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Posted by on Jan 30, 2010 in Guest Contributor, Politics | 12 comments

The Potential Anti-Obama Vote in November

This is a fascinating analysis by Daniel Larison, comparing a poll in 2006 that showed a fierce, anti-Bush feeling among voters, and a similar poll taken earlier this week that showed a sizable, but less widespread anti-Obama feeling.

The NBC/WSJ poll that came out earlier this week has some interesting results. The midterms are just over nine months away, so it seemed worth checking the questions related to the elections. The generic ballot shows a Democratic edge of 2 points, 44-42, but we should bear in mind that the RCP average for the generic ballot continues to show the GOP ahead by 3. More interesting, only 27% of respondents said that they would be casting their votes to send a signal of opposition to Obama. 37% said they will be signalling support for him, and 38% said they will not be sending any signal about Obama. That does not exactly fit the picture of a public recoiling in horror from Obama.

Contrast this with a comparable question about Bush in ‘06. Throughout 2006, anti-Bush voters had the edge over pro-Bush voters by 15-18 points. Prior to the 2002 and 1998 midterms, when the presidential party gained seats in the House, pro-Bush and pro-Clinton voters edged out the opposition voters by 12 points in ‘02 and 5 points in ‘98. What distinguishes the ‘02 and ‘98 results from ‘06 and this year is that in the earlier elections there were far more neutral voters for whom the President was not a direct factor. Nonetheless, as the ‘02 and ‘98 results suggest, when there are more pro-presidential voters than anti-presidential voters the presidential party tends to have better-than-average midterm elections. Interestingly, Obama’s numbers here are almost a reverse of Bush’s ‘06 numbers: where 37% wanted to show opposition to Bush and just 22% wanted to express support, 37% want to show support for Obama and 27% want to express opposition. While this is just one result, it wouldn’t seem to herald the collapse of Democratic majorities caused by massive anti-Obama sentiment sweeping the land.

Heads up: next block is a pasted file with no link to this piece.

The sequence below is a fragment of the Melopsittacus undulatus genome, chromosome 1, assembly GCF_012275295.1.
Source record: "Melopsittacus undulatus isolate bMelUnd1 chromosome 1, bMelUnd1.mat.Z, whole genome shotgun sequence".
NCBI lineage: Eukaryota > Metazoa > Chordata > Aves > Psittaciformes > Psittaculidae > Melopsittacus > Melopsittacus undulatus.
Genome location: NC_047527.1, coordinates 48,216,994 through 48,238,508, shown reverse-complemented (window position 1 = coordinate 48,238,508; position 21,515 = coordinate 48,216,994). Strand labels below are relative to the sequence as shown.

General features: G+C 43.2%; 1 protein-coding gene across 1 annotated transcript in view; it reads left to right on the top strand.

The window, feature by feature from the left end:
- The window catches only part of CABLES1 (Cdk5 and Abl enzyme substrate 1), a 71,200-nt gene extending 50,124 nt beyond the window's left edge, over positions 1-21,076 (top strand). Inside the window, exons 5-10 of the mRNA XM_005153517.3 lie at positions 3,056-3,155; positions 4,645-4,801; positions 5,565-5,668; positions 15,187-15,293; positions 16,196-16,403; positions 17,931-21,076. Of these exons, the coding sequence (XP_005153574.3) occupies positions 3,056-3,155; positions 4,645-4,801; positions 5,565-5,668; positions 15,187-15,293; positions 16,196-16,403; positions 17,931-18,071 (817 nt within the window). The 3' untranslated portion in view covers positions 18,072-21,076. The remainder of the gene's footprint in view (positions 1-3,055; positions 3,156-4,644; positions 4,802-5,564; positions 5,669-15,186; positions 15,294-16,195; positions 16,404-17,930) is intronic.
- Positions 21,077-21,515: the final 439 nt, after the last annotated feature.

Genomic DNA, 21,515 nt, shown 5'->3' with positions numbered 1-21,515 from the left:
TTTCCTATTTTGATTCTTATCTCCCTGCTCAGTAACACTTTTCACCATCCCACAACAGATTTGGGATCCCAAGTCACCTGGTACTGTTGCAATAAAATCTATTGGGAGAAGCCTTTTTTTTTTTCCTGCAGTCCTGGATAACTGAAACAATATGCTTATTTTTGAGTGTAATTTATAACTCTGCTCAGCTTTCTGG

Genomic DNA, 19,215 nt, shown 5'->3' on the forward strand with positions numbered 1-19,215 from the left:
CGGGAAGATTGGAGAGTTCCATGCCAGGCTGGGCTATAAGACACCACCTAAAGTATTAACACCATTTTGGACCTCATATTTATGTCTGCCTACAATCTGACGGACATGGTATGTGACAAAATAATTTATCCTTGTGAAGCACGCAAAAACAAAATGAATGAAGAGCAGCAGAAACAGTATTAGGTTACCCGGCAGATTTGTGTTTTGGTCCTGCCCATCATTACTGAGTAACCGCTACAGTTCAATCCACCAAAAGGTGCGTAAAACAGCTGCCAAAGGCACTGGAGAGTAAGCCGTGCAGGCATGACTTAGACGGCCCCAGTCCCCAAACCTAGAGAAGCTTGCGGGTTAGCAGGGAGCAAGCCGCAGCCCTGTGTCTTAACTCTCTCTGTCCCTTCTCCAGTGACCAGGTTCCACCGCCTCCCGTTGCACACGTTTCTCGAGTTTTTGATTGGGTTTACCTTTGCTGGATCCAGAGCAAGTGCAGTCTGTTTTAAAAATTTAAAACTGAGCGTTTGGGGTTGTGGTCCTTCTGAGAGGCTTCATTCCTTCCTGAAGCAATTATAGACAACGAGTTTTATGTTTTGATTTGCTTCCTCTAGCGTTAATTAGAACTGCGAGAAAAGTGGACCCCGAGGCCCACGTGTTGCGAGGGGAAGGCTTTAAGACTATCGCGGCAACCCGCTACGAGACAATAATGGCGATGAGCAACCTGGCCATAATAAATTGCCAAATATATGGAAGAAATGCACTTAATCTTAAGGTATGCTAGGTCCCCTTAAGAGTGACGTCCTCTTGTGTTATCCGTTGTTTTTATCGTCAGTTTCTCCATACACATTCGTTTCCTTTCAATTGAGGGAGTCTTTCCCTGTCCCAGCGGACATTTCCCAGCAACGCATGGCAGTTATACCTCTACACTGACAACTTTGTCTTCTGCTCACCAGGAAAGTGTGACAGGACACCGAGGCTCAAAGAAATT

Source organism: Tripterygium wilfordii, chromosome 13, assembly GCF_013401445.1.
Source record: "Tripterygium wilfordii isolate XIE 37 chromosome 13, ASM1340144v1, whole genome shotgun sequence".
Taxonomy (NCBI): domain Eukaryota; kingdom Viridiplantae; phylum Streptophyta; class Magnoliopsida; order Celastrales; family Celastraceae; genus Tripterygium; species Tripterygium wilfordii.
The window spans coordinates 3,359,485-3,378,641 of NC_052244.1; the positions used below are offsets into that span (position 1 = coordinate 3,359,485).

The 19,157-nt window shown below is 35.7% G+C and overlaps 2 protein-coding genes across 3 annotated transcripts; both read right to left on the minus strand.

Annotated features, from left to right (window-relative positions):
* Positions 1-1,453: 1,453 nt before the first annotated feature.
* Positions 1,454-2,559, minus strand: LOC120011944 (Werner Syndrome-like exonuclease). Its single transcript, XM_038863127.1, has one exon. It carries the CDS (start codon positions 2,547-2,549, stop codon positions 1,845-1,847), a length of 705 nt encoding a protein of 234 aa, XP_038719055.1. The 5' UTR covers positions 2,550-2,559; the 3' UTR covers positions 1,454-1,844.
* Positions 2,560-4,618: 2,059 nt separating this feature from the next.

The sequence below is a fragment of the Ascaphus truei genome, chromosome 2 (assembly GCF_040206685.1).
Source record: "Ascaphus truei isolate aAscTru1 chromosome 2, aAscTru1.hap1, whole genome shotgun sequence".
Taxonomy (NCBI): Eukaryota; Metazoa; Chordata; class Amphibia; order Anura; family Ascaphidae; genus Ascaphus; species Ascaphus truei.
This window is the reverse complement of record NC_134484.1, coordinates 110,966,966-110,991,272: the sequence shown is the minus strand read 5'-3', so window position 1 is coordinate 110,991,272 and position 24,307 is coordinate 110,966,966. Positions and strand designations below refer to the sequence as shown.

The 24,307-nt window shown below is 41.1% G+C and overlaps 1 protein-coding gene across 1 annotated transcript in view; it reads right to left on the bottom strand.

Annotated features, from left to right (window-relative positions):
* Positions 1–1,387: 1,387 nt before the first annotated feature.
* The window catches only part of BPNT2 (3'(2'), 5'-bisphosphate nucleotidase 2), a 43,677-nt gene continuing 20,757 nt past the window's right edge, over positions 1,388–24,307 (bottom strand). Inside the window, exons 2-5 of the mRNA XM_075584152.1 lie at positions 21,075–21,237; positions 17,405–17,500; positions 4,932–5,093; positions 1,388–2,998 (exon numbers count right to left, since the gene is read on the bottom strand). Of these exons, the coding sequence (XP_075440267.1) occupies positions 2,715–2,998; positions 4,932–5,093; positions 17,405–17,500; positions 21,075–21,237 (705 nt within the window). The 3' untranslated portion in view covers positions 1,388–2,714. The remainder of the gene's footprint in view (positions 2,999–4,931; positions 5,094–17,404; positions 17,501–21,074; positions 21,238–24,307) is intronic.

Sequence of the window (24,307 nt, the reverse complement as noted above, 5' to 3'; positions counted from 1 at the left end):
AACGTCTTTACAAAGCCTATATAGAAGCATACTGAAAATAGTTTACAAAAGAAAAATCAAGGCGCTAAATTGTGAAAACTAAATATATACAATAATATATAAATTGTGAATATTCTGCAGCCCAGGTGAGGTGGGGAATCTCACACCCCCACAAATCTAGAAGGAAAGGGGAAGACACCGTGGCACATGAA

Larison points out that this doesn’t mean the Democrats won’t lose lots of seats. But it does suggest that the wellspring of support for Obama probably means a flip of the House and Senate are out of the question.

Now that the euphoria surrounding Scot Brown’s senate upset win is dying down, time for a little realism to be injected into our discussions of mid-terms. There is little doubt that the prospect for huge gains by Republicans is still on the table – Obama or no Obama. With an approval rating in the low 20’s, the Democratic Congress can lose dozens of seats all on their own, thank you. Their base is discouraged, while the enthusiasm among Republicans nationwide is huge by contrast.